Honestly, I wasn’t looking forward to this panel. I expected a self-help guru who would be self-righteous and annoying. Instead, Desai was extremely likeable. He shared his high school experience–Mean Girls on steroids–and how he never fit in. He got along with everyone, but he never had a place, which could have been exactly my high school experience he was describing. You turn yourself inside out for love and acceptance and it never comes. Yup. Desai simplified it quite beautifully: conformity=death. And when you’re moving away from your soul signature–when you ignore who you should be–you will be miserable. There were a lot of hands raised in this segment, because most of us (if not all) could relate to what he was saying. I will definitely be picking up his book, Discovering Your Soul Signature, and taking his advice to practice the divine art of chilling out–meditation. It’s been too long.
Ruth Reichl was my main reason for attending the Random House Open House! (Naturally!) She was there to discuss her first fictional work, Delicious! Reichl was a well-known restaurant critic and editor-in-chief of Gourmet magazine for 10 years before it shut down in 2009. Her memoirs are quite popular, though I haven’t read them yet. Her first book–a cookbook titled Mmmmm: A Feastiary–was published in 1972. What amazed me the most about her discussion was the relationship she has with her editor. She gushed about how wonderful Susan Kamil is, which I loved hearing because there was a time in my life (not so long ago) when I really wanted to become an editor–and actually applied for jobs at Random House! (It’s probably for the best that I never heard anything back on those applications…) After, we were able to purchase our own copies of Delicious! and have them autographed. Caroline suggested we give her our business cards, so I did! She actually said she liked the name of my blog and pocketed the card. I couldn’t stop shaking for 5 minutes after (does this mean my biggest fear is talking to celebrities? I’m not sure I can make a career of that, Jenny McCarthy!).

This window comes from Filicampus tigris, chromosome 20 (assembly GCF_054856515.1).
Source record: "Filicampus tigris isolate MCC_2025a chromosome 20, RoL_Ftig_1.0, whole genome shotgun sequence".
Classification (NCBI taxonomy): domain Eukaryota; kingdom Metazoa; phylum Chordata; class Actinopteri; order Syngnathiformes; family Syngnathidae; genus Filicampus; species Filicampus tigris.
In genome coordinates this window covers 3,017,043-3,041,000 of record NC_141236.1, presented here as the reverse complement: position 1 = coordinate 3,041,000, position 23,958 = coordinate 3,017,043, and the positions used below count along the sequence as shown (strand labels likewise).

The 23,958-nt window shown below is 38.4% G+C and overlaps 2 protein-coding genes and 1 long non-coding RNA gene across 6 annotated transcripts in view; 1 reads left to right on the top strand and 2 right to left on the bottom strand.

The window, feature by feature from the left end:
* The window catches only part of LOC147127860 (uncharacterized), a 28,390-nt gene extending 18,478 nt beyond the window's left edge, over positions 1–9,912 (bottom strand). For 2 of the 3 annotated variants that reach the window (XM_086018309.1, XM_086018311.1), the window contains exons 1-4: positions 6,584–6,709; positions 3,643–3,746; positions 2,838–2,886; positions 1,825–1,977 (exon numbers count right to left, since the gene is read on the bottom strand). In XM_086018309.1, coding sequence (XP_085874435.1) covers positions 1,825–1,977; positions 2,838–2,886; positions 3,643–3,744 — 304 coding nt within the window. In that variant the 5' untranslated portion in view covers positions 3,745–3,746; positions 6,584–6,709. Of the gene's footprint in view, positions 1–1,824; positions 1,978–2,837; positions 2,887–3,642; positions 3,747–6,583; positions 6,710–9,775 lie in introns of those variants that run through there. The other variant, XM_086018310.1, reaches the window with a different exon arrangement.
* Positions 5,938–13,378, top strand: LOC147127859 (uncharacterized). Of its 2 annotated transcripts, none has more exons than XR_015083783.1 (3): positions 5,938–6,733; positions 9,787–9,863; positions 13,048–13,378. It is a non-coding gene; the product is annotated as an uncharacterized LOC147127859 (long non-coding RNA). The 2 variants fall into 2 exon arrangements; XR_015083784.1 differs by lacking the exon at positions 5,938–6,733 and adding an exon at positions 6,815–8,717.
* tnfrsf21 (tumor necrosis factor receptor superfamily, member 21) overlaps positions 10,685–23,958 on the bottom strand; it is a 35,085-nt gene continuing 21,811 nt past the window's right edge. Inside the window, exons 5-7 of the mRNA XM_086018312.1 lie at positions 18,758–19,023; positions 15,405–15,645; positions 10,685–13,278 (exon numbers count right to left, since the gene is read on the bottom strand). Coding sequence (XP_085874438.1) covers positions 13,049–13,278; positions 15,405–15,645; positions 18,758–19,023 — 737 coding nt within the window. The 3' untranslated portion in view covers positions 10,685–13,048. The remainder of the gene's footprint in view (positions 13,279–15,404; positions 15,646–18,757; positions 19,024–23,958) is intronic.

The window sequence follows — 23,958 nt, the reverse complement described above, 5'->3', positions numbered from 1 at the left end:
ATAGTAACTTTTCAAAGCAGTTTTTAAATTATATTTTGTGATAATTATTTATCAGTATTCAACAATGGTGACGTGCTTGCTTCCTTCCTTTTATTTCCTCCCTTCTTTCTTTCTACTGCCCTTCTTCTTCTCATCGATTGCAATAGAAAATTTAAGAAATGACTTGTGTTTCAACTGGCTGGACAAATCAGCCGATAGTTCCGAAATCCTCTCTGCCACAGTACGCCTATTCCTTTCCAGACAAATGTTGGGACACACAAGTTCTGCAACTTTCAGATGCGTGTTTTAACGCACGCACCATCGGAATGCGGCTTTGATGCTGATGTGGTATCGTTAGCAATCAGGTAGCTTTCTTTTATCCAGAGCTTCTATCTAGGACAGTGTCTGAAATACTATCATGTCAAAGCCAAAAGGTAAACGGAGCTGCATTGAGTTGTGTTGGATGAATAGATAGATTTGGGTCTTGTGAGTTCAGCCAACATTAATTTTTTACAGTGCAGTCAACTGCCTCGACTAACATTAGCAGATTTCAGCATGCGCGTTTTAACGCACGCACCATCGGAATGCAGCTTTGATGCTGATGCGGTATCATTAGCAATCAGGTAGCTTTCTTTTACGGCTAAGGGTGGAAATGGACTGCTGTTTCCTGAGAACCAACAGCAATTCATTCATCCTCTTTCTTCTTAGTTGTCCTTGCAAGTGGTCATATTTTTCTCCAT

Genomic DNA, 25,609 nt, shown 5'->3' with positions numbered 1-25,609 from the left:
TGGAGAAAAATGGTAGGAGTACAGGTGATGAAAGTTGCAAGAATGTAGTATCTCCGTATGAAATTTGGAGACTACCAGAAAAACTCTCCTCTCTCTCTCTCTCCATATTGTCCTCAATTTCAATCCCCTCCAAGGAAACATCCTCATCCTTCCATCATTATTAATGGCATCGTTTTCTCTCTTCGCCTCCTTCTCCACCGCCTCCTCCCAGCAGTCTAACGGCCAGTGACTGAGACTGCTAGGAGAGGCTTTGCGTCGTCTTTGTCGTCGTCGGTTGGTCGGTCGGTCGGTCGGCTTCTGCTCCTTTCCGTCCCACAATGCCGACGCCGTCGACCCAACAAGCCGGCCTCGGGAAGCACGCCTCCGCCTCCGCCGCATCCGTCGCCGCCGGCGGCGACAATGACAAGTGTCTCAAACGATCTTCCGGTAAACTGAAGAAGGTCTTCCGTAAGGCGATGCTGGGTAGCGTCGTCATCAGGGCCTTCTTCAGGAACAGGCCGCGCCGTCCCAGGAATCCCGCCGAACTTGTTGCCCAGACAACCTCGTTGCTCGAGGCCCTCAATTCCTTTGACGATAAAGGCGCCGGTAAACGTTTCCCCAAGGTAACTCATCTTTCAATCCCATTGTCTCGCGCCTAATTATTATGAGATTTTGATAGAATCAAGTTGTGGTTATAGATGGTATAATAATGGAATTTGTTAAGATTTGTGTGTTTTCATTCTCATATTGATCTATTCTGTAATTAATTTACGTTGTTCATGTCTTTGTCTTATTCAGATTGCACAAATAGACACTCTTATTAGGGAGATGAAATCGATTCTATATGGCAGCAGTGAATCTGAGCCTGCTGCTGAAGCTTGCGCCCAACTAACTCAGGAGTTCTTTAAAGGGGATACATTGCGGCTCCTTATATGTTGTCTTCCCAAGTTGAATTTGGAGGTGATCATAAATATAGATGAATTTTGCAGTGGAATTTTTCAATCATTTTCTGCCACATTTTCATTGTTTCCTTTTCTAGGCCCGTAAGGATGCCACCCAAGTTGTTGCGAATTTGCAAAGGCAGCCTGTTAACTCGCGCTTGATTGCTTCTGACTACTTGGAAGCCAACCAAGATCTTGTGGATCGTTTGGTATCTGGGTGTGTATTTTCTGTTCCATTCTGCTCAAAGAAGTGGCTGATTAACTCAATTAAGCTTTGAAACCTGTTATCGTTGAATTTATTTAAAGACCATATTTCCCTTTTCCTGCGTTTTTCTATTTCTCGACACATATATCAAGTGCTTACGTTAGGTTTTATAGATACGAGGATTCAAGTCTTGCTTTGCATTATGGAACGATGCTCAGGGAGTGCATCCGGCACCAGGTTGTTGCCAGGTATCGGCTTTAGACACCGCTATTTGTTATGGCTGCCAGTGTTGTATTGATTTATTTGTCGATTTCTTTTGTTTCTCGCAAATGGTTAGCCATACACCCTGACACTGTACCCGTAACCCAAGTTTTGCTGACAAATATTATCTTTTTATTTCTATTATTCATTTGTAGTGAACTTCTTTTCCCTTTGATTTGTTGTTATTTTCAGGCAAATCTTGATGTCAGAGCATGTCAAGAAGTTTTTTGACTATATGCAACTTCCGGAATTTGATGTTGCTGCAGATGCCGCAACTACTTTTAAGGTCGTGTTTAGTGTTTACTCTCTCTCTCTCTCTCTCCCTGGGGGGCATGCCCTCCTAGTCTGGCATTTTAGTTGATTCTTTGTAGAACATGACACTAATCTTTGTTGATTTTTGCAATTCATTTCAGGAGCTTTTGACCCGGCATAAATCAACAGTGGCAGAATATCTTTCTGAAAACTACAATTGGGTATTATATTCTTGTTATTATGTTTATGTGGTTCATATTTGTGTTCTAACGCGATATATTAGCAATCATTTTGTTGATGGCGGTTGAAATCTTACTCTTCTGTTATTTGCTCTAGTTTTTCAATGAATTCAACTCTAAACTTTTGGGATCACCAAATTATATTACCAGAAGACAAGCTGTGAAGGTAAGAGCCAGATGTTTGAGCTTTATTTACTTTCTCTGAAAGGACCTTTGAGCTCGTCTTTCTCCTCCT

The last panel was about great summer reads. Two of the authors–Susan Rieger and Chris Pavone–wrote books I recently read for From Left to Write: The Divorce Papers and The Expats. My take-away from this session was Chris Pavone’s strategy for when he gets stuck writing: he starts writing about things that won’t ever be in the book, like a character’s mother’s life. It’s an escape for a little while that will actually be beneficial to the project in the end. Pavone also felt it was important to acknowledge the hard work of the hundred or so people who make a book possible. He said that authors usually only interact with maybe two people in the process, but there are a lot more people in that village who make the magic happen, and they should be recognized. He’s known for thanking them in his books.